INTERVIEW

Author Colin Clarke on Russia's disaster in Ukraine — and what happens next

This war's not over, Clarke warns, but Russia's no longer a great power: It's a "gas station with nuclear weapons"

By Chauncey DeVega

Published April 19, 2022 10:53AM (EDT)

A destroyed Russian military vehicle is pictured on the street in the city liberated from Russian invaders, Trostianets, Sumy Region, northeastern Ukraine. (Anna Voitenko/Ukrinform/NurPhoto via Getty Images)
A destroyed Russian military vehicle is pictured on the street in the city liberated from Russian invaders, Trostianets, Sumy Region, northeastern Ukraine. (Anna Voitenko/Ukrinform/NurPhoto via Getty Images)

It has been almost two months since Vladimir Putin ordered the Russian military to begin a war of aggression against Ukraine. A great deal has happened in those 50 or so days, and despite what some observers and commentators would like to believe, the first draft of that history is still being written.

Like every other armed conflict, Ukraine has offered stories about heroes and villains, bravery and cowardice, human tragedy and loss, the best of humankind and the worst, great leaders and failed ones, surprises and disappointment, good fortune and bad luck. As military historians and others have long observed, warfare changes over time, but the human experience of war remains a constant.

What do we know to this point? The Ukrainian armed forces have performed well, beyond most expectations. By comparison, Russia's supposedly fearsome military machine has been shown to be poorly organized, strategically deficient and low on morale. Russia has suffered great losses in men and material — including the spectacular sinking of the Moskva, its flagship naval cruiser — and to this point in the war has failed to achieve its basic tactical and strategic goals. 

The Ukrainian military appears to have a qualitative advantage over their Russian adversaries in terms of training, leadership and morale. But as has been true throughout history, the Russian advantage in sheer numbers and brute forces should not be underestimated. The Ukrainian military will need continued support from the U.S. and NATO if it hopes to drive the Russian invaders out of the country. Continued Western assistance will be essential if Ukraine is to protect its future existence as a genuinely independent nation.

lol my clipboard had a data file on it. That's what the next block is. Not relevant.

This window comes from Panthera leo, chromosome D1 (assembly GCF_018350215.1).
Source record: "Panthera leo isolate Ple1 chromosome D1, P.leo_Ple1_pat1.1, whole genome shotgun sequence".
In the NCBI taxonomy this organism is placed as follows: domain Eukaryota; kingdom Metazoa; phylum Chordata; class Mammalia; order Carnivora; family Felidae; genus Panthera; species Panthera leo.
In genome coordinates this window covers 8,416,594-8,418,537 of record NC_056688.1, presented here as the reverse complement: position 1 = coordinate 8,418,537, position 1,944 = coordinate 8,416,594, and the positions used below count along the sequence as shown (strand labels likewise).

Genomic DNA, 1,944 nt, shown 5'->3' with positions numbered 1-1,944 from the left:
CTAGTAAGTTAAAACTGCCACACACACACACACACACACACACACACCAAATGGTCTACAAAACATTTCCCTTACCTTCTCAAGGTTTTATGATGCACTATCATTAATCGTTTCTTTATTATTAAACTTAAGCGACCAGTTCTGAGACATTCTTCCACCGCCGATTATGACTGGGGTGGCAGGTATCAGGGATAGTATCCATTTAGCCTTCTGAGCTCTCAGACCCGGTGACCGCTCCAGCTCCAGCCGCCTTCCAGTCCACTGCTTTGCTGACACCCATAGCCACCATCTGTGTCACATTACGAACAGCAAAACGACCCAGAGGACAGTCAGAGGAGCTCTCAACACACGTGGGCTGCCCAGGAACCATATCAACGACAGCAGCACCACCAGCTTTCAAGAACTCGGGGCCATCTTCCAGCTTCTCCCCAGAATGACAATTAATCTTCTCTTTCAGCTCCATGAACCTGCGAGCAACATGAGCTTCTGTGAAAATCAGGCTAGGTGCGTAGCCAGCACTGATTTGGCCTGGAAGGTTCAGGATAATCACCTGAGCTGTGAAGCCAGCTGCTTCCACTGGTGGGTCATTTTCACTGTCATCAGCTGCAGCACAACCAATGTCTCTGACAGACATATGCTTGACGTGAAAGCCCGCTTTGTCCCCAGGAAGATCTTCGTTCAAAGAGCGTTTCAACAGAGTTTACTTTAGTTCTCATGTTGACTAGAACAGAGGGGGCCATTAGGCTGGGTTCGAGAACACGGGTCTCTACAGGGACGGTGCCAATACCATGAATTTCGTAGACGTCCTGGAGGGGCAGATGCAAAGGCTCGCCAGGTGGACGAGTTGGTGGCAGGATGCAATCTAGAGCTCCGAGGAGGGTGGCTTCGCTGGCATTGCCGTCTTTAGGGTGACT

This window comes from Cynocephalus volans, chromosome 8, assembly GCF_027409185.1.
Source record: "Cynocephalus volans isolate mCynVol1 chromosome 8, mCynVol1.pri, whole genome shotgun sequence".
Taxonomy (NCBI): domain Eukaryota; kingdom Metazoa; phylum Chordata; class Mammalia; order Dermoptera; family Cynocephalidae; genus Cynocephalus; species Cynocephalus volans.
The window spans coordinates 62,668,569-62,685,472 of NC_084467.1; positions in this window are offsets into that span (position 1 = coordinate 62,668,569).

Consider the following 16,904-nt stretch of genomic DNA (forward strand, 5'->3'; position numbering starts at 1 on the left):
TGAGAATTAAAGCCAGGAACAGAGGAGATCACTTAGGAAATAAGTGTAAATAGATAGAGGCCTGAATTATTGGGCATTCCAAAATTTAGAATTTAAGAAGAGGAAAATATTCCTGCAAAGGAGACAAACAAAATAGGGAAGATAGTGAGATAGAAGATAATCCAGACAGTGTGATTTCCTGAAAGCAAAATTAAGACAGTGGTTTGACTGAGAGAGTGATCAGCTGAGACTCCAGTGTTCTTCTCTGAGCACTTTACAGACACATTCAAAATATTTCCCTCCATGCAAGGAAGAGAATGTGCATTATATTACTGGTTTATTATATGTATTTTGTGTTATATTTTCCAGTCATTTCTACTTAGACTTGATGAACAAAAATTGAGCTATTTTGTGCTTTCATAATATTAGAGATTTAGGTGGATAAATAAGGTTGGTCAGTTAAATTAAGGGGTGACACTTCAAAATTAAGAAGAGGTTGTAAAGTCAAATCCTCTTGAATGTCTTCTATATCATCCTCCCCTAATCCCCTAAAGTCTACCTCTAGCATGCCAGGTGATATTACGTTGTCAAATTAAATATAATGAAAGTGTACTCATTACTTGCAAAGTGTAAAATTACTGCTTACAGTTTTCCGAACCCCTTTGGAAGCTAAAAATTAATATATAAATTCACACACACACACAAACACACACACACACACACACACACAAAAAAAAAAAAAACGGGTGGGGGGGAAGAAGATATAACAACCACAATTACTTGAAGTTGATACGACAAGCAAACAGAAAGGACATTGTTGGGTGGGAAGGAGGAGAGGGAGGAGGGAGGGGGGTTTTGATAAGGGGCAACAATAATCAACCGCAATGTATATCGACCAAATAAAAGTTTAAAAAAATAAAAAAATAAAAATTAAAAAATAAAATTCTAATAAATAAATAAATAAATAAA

RELATED: Francis Fukuyama on Putin, Trump and why Ukraine is key to saving liberal democracy

The situation remains dynamic: Russia's forces have failed to secure the capital of Kyiv and other major objectives, but as of this week, they are apparently launching a major assault on the Donbas region in eastern Ukraine. This attack appears to be timed to coincide with May 9, the anniversary of Russia's defeat of Nazi Germany in World War II. If the Ukrainians can hold off this new Russian assault, that could decide the outcome of the entire war. On the other hand, if the Russians can gain major territory in the east, they will have regained the momentum and shifted the battlespace in their favor.

Russia's military has apparently committed crimes against humanity — including genocidal killings in the city of Mariupol, the town of Bucha and elsewhere. There are lingering or growing concerns that Putin may order the use of chemical or battlefield nuclear weapons, in defiance of international law.